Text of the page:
Swedish furniture purveyor IKEA is usually synonymous with picture-perfect homes filled with flat-pack designs. At its flagship store in Slependen, Norway, however, a showroom space—where the best model interiors are usually on display—is instead showcasing a dwelling straight from Syria.

Working with the Norwegian Red Cross foundation, IKEA has reproduced a war-torn Syrian house. Called 25m^2 Syria, the installation features bare concrete masonry units and a space bereft of any notable furnishings, let alone any from the likes of IKEA. (For those wondering, 25 square meters equates to 269 square feet). 25m^2 is based on a real-life house on the outskirts of Damascus, the capital of the war-torn state. The apartment in Syria belongs to a woman named Rana and her family of nine, of whom pictures can be found on the walls inside.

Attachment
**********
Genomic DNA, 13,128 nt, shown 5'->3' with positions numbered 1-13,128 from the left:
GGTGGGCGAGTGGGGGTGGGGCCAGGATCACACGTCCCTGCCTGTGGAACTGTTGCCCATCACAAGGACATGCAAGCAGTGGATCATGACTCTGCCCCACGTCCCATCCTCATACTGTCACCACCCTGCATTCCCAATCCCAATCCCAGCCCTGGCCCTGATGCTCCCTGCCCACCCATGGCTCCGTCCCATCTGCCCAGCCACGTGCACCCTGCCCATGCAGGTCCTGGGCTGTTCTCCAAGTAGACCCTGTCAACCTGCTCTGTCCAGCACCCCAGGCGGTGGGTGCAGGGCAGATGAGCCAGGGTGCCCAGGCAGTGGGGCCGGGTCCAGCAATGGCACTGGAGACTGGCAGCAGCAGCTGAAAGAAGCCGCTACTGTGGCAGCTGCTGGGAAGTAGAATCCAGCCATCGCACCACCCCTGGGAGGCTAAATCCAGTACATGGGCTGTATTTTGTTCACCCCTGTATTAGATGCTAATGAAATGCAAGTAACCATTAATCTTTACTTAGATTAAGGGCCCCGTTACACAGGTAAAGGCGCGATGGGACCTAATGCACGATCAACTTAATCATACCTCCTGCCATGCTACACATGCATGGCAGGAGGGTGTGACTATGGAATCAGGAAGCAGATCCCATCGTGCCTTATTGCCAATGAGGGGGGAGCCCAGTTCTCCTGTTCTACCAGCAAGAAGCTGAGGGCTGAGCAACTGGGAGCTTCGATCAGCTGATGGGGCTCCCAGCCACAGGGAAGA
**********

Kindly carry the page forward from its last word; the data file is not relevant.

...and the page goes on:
Despite its jarring effect in the store, some of IKEA brand identity can be found inside 25m^2. Typical IKEA tags that usually display prices and product information here tell stories of Rana and her family. They shed light on the Syrian way of life and the daily struggles many Syrians endure such as food and medication shortages and lack of access to clean water.

The concept was initially brought to life by Norwegian advertising agency POL. Through the installation, the company hopes to raise money for “TV-Aksjonen,” an effort with the Norwegian Red Cross to collect donations to aid those living in war zones. An explicit plea for donations is also written on the walls of the mock-Syrian space.

In a statement POL said:

It was important to get the public involved, and to really understand where the help was going. So the decision to build a replica of a Syrian home at IKEA was made. IKEA’s vision is ‘to create a better everyday life for the may people’. So this partnership was both natural, giving and especially relevant for the cause.

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